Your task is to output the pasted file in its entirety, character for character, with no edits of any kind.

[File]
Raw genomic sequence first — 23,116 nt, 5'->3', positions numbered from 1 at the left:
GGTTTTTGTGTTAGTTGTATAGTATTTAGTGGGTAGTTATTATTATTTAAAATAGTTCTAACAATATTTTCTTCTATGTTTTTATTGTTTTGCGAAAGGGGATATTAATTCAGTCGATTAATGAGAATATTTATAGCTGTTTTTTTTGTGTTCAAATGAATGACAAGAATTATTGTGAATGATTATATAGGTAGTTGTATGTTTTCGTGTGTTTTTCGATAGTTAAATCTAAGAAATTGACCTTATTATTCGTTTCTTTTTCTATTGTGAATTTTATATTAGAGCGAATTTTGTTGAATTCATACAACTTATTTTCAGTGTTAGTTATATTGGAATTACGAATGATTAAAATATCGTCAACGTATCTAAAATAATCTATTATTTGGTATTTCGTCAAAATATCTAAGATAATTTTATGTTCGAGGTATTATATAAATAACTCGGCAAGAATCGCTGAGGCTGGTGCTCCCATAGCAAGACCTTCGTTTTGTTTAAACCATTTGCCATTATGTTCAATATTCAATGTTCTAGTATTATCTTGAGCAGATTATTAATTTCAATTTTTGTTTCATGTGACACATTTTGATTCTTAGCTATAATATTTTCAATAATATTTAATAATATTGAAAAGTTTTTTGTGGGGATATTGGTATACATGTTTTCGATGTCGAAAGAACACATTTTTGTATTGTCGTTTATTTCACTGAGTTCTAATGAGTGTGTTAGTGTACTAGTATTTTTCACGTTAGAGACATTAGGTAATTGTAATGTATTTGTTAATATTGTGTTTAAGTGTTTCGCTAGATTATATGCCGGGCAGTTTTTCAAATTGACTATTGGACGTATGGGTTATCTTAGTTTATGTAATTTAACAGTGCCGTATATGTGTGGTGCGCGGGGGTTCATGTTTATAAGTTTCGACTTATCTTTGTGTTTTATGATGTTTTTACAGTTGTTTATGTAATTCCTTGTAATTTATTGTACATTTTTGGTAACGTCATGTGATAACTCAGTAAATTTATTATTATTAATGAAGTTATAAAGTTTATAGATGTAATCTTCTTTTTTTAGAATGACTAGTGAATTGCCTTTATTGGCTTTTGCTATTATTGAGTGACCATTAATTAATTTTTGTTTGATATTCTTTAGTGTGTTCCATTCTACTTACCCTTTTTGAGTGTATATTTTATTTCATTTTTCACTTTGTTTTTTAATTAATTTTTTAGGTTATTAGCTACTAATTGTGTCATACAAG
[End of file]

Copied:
Raw genomic sequence first — 23,116 nt, 5'->3', positions numbered from 1 at the left:
GGTTTTTGTGTTAGTTGTATAGTATTTAGTGGGTAGTTATTATTATTTAAAATAGTTCTAACAATATTTTCTTCTATGTTTTTATTGTTTTGCGAAAGGGGATATTAATTCAGTCGATTAATGAGAATATTTATAGCTGTTTTTTTTGTGTTCAAATGAATGACAAGAATTATTGTGAATGATTATATAGGTAGTTGTATGTTTTCGTGTGTTTTTCGATAGTTAAATCTAAGAAATTGACCTTATTATTCGTTTCTTTTTCTATTGTGAATTTTATATTAGAGCGAATTTTGTTGAATTCATACAACTTATTTTCAGTGTTAGTTATATTGGAATTACGAATGATTAAAATATCGTCAACGTATCTAAAATAATCTATTATTTGGTATTTCGTCAAAATATCTAAGATAATTTTATGTTCGAGGTATTATATAAATAACTCGGCAAGAATCGCTGAGGCTGGTGCTCCCATAGCAAGACCTTCGTTTTGTTTAAACCATTTGCCATTATGTTCAATATTCAATGTTCTAGTATTATCTTGAGCAGATTATTAATTTCAATTTTTGTTTCATGTGACACATTTTGATTCTTAGCTATAATATTTTCAATAATATTTAATAATATTGAAAAGTTTTTTGTGGGGATATTGGTATACATGTTTTCGATGTCGAAAGAACACATTTTTGTATTGTCGTTTATTTCACTGAGTTCTAATGAGTGTGTTAGTGTACTAGTATTTTTCACGTTAGAGACATTAGGTAATTGTAATGTATTTGTTAATATTGTGTTTAAGTGTTTCGCTAGATTATATGCCGGGCAGTTTTTCAAATTGACTATTGGACGTATGGGTTATCTTAGTTTATGTAATTTAACAGTGCCGTATATGTGTGGTGCGCGGGGGTTCATGTTTATAAGTTTCGACTTATCTTTGTGTTTTATGATGTTTTTACAGTTGTTTATGTAATTCCTTGTAATTTATTGTACATTTTTGGTAACGTCATGTGATAACTCAGTAAATTTATTATTATTAATGAAGTTATAAAGTTTATAGATGTAATCTTCTTTTTTTAGAATGACTAGTGAATTGCCTTTATTGGCTTTTGCTATTATTGAGTGACCATTAATTAATTTTTGTTTGATATTCTTTAGTGTGTTCCATTCTACTTACCCTTTTTGAGTGTATATTTTATTTCATTTTTCACTTTGTTTTTTAATTAATTTTTTAGGTTATTAGCTACTAATTGTGTCATACAAG